# Stencil Buffer Tutorial

• 04-22-2004
Thunderco
Stencil Buffer Tutorial
I haven't been able to locate any stencil buffer tutorials that actually explain how to use it and what they are doing, just a bunch of tutorials that use it to achieve some effect or another, and assume you already are familiar with it, perhaps someone here knows of one?
• 04-22-2004
XSquared
OpenGL or DirectX?
• 04-22-2004
Thunderco
OpenGL, sry bout that.
• 04-22-2004
XSquared
If I remember correctly, NeHe has a tutorial on that.
• 04-22-2004
Thunderco
They have tutorials that use the stencil buffer, but require that you already know how to use it to understand it (which I dont :/)
• 04-23-2004
Silvercord
that's because there's not a whole lot to understanding what the stencil buffer is, but I guess you missed the laymen's term explanation for what it is/what it is used for.

It's most basic function is to clip parts of the scene away. Say you want a bullet hole to appear in a wall. You draw a shape that looks like the hole where you want the hole to appear. You render the geometry to the stencil buffer, and for the pixels that the depth test passes (meaning it is visible) you set the stencil buffer to a value of 1. Then, when you go to draw that particular wall, you only draw where the stencil buffer is *not* equal to 1, effectively skipping where the whole would have been.

A cooler use is finding what points lay in a shadow volume, but you can't get that far until you understand what I said above.

EDIT:
I meant to say what *pixels* lay in shadow volume, not points (yes, there's a difference).
• 02-21-2008
joakim12
I'm reading book "OpenGL SuperBible" and I don't understand the stencil buffer thing.

So here is the example code from the book:
Code:

```/////////////////////////////////////////////////////////// // Called to draw scene void RenderScene(void)     {     GLdouble dRadius = 0.1; // Initial radius of spiral     GLdouble dAngle;        // Looping variable               // Clear blue window     glClearColor(0.0f, 0.0f, 1.0f, 0.0f);           // Use 0 for clear stencil, enable stencil test     glClearStencil(0);     glEnable(GL_STENCIL_TEST);     // Clear color and stencil buffer     glClear(GL_COLOR_BUFFER_BIT | GL_STENCIL_BUFFER_BIT);                   // All drawing commands fail the stencil test, and are not     // drawn, but increment the value in the stencil buffer.     glStencilFunc(GL_NEVER, 0x0, 0x0);     glStencilOp(GL_INCR, GL_INCR, GL_INCR);     // Spiral pattern will create stencil pattern     // Draw the spiral pattern with white lines. We     // make the lines  white to demonstrate that the     // stencil function prevents them from being drawn     glColor3f(1.0f, 1.0f, 1.0f);     glBegin(GL_LINE_STRIP);         for(dAngle = 0; dAngle < 400.0; dAngle += 0.1)             {             glVertex2d(dRadius * cos(dAngle), dRadius * sin(dAngle));             dRadius *= 1.002;             }     glEnd();               // Now, allow drawing, except where the stencil pattern is 0x1     // and do not make any further changes to the stencil buffer     glStencilFunc(GL_NOTEQUAL, 0x1, 0x1);     glStencilOp(GL_KEEP, GL_KEEP, GL_KEEP);           // Now draw red bouncing square     // (x and y) are modified by a timer function     glColor3f(0.0f, 1.0f, 0.0f);     glRectf(x, y, x + rsize, y - rsize);       // All done, do the buffer swap     glutSwapBuffers();     }```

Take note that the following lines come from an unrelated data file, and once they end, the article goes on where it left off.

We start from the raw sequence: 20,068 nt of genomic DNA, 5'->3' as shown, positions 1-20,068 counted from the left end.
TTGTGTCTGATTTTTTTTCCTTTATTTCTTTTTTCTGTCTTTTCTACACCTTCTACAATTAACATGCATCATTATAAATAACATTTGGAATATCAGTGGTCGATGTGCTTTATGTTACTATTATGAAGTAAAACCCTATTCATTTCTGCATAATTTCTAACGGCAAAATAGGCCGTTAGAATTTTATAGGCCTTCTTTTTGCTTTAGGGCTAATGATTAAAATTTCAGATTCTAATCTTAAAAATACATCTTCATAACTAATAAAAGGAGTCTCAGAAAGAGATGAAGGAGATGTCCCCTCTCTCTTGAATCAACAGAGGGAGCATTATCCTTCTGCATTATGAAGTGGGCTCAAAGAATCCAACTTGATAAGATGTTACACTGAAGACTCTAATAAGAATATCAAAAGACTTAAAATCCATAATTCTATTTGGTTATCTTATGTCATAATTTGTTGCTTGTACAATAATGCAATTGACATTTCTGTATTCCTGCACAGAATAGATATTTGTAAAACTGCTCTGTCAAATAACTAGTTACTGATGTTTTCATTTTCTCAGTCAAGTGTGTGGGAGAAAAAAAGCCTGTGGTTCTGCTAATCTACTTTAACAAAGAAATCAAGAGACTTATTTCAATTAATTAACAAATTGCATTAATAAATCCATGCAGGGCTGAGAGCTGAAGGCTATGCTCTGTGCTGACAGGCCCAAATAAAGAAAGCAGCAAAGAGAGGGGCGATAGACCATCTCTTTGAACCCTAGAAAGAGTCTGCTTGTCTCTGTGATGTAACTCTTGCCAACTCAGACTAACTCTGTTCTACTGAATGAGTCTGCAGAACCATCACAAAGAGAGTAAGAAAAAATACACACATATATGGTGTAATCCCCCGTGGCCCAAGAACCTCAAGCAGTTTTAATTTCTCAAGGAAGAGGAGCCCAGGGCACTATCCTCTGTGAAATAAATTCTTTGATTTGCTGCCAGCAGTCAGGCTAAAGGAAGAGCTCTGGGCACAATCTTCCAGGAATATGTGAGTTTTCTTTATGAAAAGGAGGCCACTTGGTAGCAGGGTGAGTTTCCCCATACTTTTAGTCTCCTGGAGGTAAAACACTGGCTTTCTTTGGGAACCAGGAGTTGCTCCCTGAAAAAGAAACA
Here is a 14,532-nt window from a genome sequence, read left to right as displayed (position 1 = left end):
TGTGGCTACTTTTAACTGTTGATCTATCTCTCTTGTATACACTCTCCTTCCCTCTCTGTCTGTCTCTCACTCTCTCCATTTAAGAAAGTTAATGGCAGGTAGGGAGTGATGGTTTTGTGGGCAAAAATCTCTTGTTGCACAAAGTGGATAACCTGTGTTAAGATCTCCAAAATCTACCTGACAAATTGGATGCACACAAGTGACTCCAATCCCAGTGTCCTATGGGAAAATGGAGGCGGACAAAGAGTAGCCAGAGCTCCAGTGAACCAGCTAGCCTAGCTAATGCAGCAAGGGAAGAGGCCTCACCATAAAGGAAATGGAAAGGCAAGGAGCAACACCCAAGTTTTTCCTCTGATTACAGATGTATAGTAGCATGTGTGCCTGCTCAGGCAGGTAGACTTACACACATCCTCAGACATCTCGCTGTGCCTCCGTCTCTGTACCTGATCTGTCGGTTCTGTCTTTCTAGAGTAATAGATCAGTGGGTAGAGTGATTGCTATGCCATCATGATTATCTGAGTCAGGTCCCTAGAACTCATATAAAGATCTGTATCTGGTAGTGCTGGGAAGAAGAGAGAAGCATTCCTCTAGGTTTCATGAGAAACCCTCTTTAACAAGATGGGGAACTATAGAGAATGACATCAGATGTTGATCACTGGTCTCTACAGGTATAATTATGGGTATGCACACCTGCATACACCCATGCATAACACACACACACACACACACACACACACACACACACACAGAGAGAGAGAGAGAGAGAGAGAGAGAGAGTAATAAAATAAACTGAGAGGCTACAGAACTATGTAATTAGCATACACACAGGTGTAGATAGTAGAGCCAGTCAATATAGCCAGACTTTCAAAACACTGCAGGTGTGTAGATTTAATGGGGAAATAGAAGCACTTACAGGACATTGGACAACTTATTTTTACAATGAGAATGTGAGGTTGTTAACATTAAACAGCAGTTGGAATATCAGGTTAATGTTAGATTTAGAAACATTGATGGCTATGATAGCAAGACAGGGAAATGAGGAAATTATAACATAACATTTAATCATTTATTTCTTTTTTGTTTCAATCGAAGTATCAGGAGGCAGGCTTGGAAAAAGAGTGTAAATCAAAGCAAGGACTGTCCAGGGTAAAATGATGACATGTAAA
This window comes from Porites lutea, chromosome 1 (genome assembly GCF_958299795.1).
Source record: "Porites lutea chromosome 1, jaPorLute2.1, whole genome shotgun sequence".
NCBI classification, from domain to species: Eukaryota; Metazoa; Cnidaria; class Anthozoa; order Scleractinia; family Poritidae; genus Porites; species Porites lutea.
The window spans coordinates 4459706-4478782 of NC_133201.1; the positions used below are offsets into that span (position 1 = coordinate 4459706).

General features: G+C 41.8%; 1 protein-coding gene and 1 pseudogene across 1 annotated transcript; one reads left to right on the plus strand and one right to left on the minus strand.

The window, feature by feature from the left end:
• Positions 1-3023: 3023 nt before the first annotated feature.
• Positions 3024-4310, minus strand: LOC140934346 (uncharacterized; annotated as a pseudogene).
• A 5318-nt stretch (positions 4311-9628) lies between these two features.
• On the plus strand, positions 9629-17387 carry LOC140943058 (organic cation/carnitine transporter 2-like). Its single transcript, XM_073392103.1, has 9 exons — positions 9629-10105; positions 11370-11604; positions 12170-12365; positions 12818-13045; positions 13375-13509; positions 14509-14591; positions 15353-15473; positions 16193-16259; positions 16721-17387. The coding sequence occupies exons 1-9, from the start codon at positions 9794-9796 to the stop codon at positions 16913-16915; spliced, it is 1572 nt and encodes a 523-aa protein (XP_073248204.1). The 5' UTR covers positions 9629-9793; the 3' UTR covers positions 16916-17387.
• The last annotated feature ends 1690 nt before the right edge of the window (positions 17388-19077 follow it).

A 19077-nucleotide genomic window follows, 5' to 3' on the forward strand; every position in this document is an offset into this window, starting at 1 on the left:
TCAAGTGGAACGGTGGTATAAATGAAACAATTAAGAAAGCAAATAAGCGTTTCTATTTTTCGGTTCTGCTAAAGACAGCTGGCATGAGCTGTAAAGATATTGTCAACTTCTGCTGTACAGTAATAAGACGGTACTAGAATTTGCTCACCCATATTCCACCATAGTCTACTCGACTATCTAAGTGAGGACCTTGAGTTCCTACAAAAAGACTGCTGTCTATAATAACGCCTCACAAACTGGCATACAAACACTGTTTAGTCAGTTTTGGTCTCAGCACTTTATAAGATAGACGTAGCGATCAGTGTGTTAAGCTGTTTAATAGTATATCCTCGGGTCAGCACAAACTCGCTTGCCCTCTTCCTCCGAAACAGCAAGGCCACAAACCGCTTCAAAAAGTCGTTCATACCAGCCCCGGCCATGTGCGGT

Can you explain me the stencil buffer by this example.

Now I do understand it better, if I read this Silvercord explanation, but I still don't understand it completely.

For example what does meen (what it does) GL_INCR and GL_KEEP in glStencilOp function. This was an example, what I don't understand, and I don't yet understand the glStencilFunc arguments too (what they mean or do)